RR: Do you have anything else to add that has not been covered in the conversation?
RH: Yes. What you are doing is good and people need to share more with each other and even start some classes to encourage more harvesting of the different things we don’t all know about. Or, we might know about, but we don’t know what to do with. Spruce tips, fireweed and all that. These are all renewable resources, you know, and let’s get people more into it and make sparks for the younger people. Let’s take it back into the schools.
Hill shares a jar of his freshly smoked wild salmon and hugs Roberts and Skaflestad. He poses for a picture with his crew of nephews who are visiting from as far as Idaho to learn from their uncle about subsistence, harvest and the pride that comes with self-sufficiency. It’s something that with careful management and skill sharing, will hopefully happen in Hoonah indefinitely.
RH: This here is the clan I have been visiting for two weeks that I’m teaching subsistence to. They are good boys, but I am getting tired. A good tired though. We’re headed out to pull crab pots. Show them your smile, boys!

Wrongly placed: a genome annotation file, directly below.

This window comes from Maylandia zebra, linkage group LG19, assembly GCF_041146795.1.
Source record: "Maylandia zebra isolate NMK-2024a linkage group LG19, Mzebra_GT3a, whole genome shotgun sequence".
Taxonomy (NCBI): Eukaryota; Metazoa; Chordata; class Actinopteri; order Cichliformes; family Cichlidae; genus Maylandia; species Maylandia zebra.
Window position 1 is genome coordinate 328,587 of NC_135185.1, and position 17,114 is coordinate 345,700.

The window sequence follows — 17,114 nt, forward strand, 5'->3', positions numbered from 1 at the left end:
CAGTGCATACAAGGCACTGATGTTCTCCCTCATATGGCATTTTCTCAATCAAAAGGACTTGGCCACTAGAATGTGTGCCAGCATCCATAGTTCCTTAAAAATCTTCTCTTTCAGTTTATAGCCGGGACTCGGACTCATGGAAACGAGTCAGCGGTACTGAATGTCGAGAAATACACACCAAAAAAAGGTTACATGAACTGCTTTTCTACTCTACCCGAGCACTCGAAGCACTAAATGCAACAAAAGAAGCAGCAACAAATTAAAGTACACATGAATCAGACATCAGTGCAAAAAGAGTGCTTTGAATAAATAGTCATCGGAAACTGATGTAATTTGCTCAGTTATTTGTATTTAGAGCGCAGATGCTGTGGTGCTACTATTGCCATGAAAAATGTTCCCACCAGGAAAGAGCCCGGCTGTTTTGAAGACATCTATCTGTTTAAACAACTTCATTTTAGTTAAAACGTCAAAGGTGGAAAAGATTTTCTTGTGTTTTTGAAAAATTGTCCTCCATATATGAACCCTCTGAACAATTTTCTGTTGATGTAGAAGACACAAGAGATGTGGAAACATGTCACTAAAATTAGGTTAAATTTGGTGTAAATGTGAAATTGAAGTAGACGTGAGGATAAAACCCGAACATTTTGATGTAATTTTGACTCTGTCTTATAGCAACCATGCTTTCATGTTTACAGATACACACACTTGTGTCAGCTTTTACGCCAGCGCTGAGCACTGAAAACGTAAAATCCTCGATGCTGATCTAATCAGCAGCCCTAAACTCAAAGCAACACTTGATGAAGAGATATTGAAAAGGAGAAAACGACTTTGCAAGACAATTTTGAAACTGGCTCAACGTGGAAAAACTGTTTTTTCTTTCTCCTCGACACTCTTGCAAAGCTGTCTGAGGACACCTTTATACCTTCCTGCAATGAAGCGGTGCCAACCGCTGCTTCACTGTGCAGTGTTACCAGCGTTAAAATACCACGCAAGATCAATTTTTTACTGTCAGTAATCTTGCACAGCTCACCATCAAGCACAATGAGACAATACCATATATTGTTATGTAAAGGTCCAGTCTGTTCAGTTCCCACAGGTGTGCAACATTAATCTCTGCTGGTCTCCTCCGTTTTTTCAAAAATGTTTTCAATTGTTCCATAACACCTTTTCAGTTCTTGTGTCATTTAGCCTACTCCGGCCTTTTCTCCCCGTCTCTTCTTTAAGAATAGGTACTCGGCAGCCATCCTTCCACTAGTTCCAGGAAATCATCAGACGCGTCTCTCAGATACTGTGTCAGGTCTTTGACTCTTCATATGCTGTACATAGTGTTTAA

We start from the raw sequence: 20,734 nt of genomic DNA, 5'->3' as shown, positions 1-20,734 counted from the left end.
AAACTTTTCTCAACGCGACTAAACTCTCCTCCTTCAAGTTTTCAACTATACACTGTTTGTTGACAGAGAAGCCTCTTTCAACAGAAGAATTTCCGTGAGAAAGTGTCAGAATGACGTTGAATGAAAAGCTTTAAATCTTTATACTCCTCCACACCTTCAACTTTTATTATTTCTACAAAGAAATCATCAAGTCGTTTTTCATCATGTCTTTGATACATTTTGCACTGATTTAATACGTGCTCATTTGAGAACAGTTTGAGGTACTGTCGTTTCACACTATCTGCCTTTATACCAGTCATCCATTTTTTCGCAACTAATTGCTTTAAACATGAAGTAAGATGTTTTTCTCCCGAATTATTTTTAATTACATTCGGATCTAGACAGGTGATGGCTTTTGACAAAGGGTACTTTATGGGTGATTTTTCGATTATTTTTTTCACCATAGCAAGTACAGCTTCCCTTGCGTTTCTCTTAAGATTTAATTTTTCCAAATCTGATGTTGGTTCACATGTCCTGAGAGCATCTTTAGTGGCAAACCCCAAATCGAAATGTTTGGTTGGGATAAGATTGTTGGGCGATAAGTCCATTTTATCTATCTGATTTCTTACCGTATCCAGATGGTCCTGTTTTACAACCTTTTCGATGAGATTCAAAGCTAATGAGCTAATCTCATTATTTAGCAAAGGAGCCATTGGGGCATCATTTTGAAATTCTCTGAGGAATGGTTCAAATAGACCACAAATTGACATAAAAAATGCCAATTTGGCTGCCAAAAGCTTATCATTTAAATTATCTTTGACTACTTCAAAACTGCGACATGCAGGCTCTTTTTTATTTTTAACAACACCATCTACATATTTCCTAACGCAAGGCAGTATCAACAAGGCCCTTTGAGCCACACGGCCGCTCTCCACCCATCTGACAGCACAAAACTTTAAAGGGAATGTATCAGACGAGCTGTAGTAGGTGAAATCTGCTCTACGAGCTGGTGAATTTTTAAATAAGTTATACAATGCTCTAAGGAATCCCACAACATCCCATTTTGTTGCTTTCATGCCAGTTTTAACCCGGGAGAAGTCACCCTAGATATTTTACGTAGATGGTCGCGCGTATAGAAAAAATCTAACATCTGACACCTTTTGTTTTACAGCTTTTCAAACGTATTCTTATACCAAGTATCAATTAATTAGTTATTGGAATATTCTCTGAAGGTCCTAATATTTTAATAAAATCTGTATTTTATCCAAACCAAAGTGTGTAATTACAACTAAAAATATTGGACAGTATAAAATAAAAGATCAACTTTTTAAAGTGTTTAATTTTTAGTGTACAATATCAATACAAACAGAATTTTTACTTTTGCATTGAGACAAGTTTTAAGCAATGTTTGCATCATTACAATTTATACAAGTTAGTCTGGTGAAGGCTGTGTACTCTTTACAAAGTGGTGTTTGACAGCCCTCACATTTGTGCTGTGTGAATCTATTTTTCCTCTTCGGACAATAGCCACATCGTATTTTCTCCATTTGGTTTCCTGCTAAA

And with that, the conversation ends.
The boys jump into the back of Raino’s truck. They putter off to practice what they preach and leave Skaflestad, Roberts and I on the curbside. It’s starting to get late and Skaflestad has already rushed here after a full day working at the Chipper Fish restaurant. Randy spent the day working as a dance performer at Icy Strait Point. The two are beat.
“So what’s your drive and motivation for juggling another job, for participating in this research?” I ask.
“I actually think it’s good to know these things,” Skaflestad answers. “Raino did say that our culture is dying and I feel that is true. The only subsistence that young folk really do is deer hunting and fishing and there is so much more we could be doing and it gets the elders happy because they are always saying ‘you need to do this’ but kids our age still don’t. But, something now is starting up, so we are moving forward instead of being in a neutral position. We will make a difference and it’s nice to know we are actually helping. It’s not just one town either, we are helping multiple towns by working together and a lot of people, especially elders, get happiness out of it and happiness is always a good thing!”
This research was funded by the USFS Western Wildland Threat Assessment Center and the Sitka Conservation Society. The researchers hope to next year increase the study’s scope to include communities in the Chugach National Forest as well as Sitka and Juneau.
• Bethany Goodrich is a freelance storyteller and the Communications Coordinator for the Sustainable Southeast Partnership (SSP). SSP is a diverse group of partners dedicated to the cultural, ecological and economic prosperity of Alaska’s rural communities. Visit www.SustainableSoutheast.net.